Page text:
Baseball team on verge of 40 wins, tourney bid

by Sarah Mitchell

If shares of stock were sold in the Minnesota baseball team before the season started in February, brokers could have found themselves with an idle commodity.
But any investors who took a chance on the Gophers might now find themselves with a blue chip in their portfolios.
As the season nears its end, Minnesota is a team still striving to play at its full potential, but it does have experience — especially in winning. The Gophers (39-12 overall, 16-8 in the Big Ten) are one win away from meeting two goals: reaching the Big Ten tournament and the 40-win mark.
Before the first pitch of the season was thrown, few people had such high expectations.
“It’s kind of like this year, we had a lot of unproven people who have played,” center fielder Mike Arlt said, mentioning his name in the unending list of new faces in the line-up. “Before the season, papers and people around the team — not within the team, but people without ties — thought we wouldn’t do well because we were so young.
“They just figured all the talent was gone because we had a senior-dominated team last year. But within the team, we all have confidence.”
Members of the team are taking this attitude of exceeding the minimum into their four-game series at Northwestern this weekend.
Minnesota needs only one win to finish as a top-four team in the conference and guarantee itself a place in the Big Ten tournament brackets that have been Gopherless for the past two seasons.
But Minnesota won’t be satisfied with winning just one and making it into the tournament next weekend in Champaign, Ill. The Gophers want to win the series and, in doing so, secure a second-place finish in the conference standings behind Illinois.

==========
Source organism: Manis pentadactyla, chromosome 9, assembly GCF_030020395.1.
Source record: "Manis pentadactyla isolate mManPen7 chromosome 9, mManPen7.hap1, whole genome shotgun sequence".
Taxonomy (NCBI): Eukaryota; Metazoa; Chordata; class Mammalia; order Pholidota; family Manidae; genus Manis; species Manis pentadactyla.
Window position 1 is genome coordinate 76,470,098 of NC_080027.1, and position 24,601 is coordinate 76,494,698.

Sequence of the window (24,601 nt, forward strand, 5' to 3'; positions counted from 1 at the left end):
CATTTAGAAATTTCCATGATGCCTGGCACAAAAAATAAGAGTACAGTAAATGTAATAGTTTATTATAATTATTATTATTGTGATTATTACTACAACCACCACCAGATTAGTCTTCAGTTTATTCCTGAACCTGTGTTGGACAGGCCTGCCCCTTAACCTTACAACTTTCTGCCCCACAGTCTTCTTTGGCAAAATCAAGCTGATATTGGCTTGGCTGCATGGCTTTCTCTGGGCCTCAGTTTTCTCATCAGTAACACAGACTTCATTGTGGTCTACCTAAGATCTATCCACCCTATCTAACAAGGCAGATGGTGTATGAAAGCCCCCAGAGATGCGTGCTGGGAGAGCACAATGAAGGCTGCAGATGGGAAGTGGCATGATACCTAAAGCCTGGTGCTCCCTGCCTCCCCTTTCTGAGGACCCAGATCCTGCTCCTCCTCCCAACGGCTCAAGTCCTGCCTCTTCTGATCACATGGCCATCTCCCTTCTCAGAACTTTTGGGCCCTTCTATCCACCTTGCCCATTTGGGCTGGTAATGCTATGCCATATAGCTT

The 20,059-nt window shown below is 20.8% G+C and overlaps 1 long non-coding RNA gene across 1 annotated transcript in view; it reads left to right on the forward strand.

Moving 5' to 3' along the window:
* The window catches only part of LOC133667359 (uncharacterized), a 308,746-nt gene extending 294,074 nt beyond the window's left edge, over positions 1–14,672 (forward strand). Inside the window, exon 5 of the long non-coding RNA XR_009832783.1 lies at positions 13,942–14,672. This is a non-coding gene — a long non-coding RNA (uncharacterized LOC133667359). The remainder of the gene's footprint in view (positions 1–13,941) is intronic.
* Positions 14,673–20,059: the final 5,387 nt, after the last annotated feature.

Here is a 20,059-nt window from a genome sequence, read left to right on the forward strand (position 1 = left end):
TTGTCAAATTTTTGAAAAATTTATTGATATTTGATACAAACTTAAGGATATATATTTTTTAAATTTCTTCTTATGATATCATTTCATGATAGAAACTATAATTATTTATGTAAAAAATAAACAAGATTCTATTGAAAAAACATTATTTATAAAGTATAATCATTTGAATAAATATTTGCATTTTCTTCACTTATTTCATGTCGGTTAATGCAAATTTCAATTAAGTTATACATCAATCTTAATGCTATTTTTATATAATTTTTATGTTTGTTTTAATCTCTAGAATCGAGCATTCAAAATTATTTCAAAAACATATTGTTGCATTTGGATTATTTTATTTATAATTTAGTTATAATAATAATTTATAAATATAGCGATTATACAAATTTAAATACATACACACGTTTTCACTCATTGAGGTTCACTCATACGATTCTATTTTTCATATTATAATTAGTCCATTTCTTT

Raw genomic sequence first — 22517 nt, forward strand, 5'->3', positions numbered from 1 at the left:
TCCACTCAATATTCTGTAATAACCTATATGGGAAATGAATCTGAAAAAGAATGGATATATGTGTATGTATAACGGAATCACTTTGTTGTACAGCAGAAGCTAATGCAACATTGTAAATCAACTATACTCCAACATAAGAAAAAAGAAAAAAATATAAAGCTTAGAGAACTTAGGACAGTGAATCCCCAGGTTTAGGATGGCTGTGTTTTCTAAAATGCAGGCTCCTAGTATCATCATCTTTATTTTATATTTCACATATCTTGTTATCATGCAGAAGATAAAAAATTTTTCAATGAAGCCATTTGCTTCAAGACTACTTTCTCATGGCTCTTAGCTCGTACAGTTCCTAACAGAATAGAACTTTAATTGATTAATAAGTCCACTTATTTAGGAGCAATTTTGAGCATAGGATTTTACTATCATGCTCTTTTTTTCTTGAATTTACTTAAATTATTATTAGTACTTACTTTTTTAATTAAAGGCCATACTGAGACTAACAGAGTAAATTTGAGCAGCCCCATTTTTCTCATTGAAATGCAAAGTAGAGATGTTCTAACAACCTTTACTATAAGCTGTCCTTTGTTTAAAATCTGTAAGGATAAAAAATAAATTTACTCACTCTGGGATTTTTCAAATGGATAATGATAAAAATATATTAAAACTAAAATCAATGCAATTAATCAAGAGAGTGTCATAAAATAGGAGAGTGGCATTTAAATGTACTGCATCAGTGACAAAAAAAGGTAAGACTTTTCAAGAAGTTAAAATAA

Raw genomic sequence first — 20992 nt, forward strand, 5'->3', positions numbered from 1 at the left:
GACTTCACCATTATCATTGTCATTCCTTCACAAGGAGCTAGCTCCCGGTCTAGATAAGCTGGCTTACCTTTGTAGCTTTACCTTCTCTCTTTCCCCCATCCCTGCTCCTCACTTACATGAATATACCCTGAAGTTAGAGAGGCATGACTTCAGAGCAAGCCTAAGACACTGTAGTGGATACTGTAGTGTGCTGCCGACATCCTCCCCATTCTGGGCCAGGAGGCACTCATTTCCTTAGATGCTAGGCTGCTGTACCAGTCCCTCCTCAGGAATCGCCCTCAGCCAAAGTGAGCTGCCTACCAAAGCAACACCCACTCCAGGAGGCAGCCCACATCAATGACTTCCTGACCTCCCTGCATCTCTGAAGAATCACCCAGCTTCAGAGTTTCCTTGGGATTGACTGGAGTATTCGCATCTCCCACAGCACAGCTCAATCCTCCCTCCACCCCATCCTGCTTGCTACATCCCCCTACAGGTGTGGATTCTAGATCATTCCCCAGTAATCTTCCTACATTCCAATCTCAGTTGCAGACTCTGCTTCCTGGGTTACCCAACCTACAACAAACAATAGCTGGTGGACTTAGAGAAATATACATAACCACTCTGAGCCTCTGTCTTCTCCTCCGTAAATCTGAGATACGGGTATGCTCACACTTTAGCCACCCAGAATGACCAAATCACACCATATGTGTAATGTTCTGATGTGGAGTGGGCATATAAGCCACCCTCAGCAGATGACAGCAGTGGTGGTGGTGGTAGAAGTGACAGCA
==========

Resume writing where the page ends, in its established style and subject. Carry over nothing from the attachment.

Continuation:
“I like our chances,” infielder Mark Devore said. “If we play like we played this week, we’ll do well.”
Minnesota’s chances of leaving Northwestern with a series win are decent; on paper, the Gophers have an edge in offense and pitching.
As a team, Minnesota has compiled a .350 batting average. And it’s not just the heart of the lineup contributing to this hefty average. Eleven Gophers batters will step up to the plate this weekend with a .300 average or better.
But if the offense falls behind like it did during Tuesday’s game against St. Cloud State — a contest in which the Gophers faced a run deficit as large as nine — the not-quite-mature team probably won’t panic.
Minnesota rallied to beat St. Cloud State 14-10 in a game that might have gone the other way in the past years.
“I just think the overall atmosphere this year is a lot different,” Arlt said. “Like last year and the year before, we would be down 3-0 early and we would just go in the tank. We just folded and were like, `We can’t come back.’ This year we don’t have that attitude.”
Minnesota’s performance on the mound has been stable since the Illinois series three weekends ago. Coincidence or not, that series also marked the comeback of starter Ben Birk, who holds the first spot in the pitching rotation.
Birk’s first post-injury outing was a relief stint in game two of the Illinois series, and the sophomore wound up with the win. Since Birk’s return, Minnesota has posted a 9-2 record against Big Ten teams.
This recent domination over conference teams has made Minnesota a contender in the Big Ten — and possibly a contender with other Minnesota teams of the past.
“It’s the best team I have ever played on,” Arlt said of the third Gophers team of which he has been a member. “We’re real young, but we have just played real hard and real consistent. That’s a big reason for our success.”